Coles CIO: The Greatest Challenges Aren't Technical

Coles CIO: The Greatest Challenges Aren't Technical

In a timely interview, Coles CIO Peter Mahler talks with CIO magazine’s Beverley Head about the company’s IT and the controversy that arose during the takeover

CIO: How would you describe your information systems at present?

Peter Mahler:I took this role for the challenge, and was not disappointed. As (CEO) John (Fletcher) has said, the systems were a legacy of the company's growth via acquisition. Most of the technology was developed in-house too, which created a lot of problems for the business when it needed new functionality to compete successfully.

The systems today are significantly different; we don't develop in-house any more, we buy best practice and refine to suit out needs. We have a strong focus on strategic architecture, so our systems are largely integrated. Systems are modular, [which means] we are flexible in responding to market needs and we don't have to spend a month trawling through indecipherable code that was written by 50 different people over decades. Less focus on the minutiae of the code means we can focus on engagement with the business.

To what extent does IT influence Coles's business strategy? That is, to what extent is IT an enabler of change?

I believe that IT should be intimately involved in the business; we need to understand the business, otherwise how can we ensure that our work enables the business to meet its objectives? The days of getting isolated requests for programming then throwing the code back over the fence for the business to deal with are long gone.

The relationship is much more sophisticated these days, throughout the corporate world. In Coles, technology requirements are defined by the business and IT working together, based on the business's strategic objectives. On major technology changes, IT is in a unique position to use our inherent process and analysis skills to guide the business in their thinking about managing change. We can help them understand the implications of changes because our experience reaches into all parts of the business. We can see the interactions between elements of the business because we have to understand them in order to implement systems.

What information systems do you believe will have the greatest influence over retailers in the future? How do you determine that?

Probably the biggest influence will come from integration of retailing systems. This was the foundation for the technology strategy in 2002 and it's going very well. Integrate the systems along the supply chain so the business can finally see and better control what is happening in all parts of the system. This leads to better cost control and a much better ability to respond to market and business changes.

In terms of individual systems, I would say that customer information systems will make the biggest impact over the next decade. Gaining a picture of who the customers are and how they behave is critical, and not as easy as you might think. This information is key to successful forecasting and market growth.

We spend a lot of time understanding what is happening in retail on a global scale. The principles are common sense, but the execution requires keeping up with world's best practice.

How is Coles seeking to implement such systems?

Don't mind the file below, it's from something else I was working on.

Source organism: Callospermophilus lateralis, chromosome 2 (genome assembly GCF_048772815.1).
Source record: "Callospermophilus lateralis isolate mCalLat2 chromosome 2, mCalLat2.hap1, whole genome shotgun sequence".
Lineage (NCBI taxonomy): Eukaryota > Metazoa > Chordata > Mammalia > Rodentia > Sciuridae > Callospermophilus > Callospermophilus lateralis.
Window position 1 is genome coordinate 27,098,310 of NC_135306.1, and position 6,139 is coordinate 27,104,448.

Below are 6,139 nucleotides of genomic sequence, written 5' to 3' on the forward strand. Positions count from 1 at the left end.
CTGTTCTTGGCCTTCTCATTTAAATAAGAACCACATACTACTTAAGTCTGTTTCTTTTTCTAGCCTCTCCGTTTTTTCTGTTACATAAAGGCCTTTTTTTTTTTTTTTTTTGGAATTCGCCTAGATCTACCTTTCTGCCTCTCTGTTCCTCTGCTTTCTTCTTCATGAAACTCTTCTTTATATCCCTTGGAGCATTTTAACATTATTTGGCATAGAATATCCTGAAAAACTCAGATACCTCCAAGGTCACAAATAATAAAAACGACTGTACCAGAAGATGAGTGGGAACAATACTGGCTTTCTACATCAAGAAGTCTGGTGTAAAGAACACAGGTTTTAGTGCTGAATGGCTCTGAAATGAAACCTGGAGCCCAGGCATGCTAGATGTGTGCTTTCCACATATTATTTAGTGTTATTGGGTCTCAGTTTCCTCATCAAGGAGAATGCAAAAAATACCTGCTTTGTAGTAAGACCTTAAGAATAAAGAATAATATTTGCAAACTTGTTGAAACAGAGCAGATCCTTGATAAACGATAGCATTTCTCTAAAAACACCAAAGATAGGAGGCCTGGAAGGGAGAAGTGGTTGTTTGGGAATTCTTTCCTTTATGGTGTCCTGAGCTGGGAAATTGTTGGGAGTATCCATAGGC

We aren't seeking to do these things, we are already doing them. Suffice to say that we have found the best people who all work extremely hard to implement these systems. The planning was carefully done more than five years ago, which has enabled us to continue implementing through all the unexpected developments of recent years. It requires lots of engagement with the business, so our technology people have developed the skills and experience to implement successfully using all the tools available and adapt to a changing environment.

What are the greatest challenges in terms of building the infrastructure Coles will require in the future?

The greatest challenges are not technical. The greatest challenges are the business changes, the changes to the environment we're working in, both internal and external. We're fortunate in that IT has the support of the senior management team and the board, so we have been able to continue focusing on the big picture and moving forward. Obviously we have had to change plans to accommodate business priorities, but we have been able to do that successfully.

We don't run with the bleeding edge in technology. We are open to innovation, but we need to be sure it will work for us. We don't follow fads. So everything we have put in is solid, but also allows us plenty of room to stretch into the future.

How does a fast moving enterprise cope with the nexus that exists between developing new applications for current strategy, while maintaining sufficient agility to be able to cope with any changes that are required by rapidly shifting business conditions?

I anticipated in 2002 that things would change over the course of the five-year strategy. It would have been foolish to think otherwise. So we designed the IT strategy very consciously to cover both the long-term strategic requirements and the shorter-term operational requirements. As well as some flex for any surprises, which did come — retailing is a very dynamic environment. And we did all of this within a pressured cost environment.

It also comes down to constant engagement with the business. Being partners with the business, not just service providers. Our IT people are represented in management teams at all levels. We are there when changes are first raised and discussed, so we have input. We do have to respond to a changing environment, but we have not put ourselves in the position of being the last to know.

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